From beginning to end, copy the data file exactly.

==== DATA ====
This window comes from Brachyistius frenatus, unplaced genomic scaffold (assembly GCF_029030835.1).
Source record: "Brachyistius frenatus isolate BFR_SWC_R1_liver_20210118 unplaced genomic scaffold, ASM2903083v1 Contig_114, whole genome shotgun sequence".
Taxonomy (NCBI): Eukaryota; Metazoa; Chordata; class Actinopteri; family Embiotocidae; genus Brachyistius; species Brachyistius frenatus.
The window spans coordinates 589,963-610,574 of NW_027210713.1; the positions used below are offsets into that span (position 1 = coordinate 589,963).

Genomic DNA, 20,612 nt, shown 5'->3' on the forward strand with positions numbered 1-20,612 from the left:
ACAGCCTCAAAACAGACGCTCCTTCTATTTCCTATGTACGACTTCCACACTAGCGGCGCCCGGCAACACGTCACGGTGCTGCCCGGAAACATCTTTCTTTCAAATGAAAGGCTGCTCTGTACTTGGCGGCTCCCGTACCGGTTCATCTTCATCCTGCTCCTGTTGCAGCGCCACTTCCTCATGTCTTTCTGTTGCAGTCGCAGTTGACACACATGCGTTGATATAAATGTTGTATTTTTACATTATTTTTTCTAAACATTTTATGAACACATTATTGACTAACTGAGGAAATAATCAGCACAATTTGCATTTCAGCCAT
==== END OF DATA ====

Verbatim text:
This window comes from Brachyistius frenatus, unplaced genomic scaffold (assembly GCF_029030835.1).
Source record: "Brachyistius frenatus isolate BFR_SWC_R1_liver_20210118 unplaced genomic scaffold, ASM2903083v1 Contig_114, whole genome shotgun sequence".
Taxonomy (NCBI): Eukaryota; Metazoa; Chordata; class Actinopteri; family Embiotocidae; genus Brachyistius; species Brachyistius frenatus.
The window spans coordinates 589,963-610,574 of NW_027210713.1; the positions used below are offsets into that span (position 1 = coordinate 589,963).

Genomic DNA, 20,612 nt, shown 5'->3' on the forward strand with positions numbered 1-20,612 from the left:
ACAGCCTCAAAACAGACGCTCCTTCTATTTCCTATGTACGACTTCCACACTAGCGGCGCCCGGCAACACGTCACGGTGCTGCCCGGAAACATCTTTCTTTCAAATGAAAGGCTGCTCTGTACTTGGCGGCTCCCGTACCGGTTCATCTTCATCCTGCTCCTGTTGCAGCGCCACTTCCTCATGTCTTTCTGTTGCAGTCGCAGTTGACACACATGCGTTGATATAAATGTTGTATTTTTACATTATTTTTTCTAAACATTTTATGAACACATTATTGACTAACTGAGGAAATAATCAGCACAATTTGCATTTCAGCCAT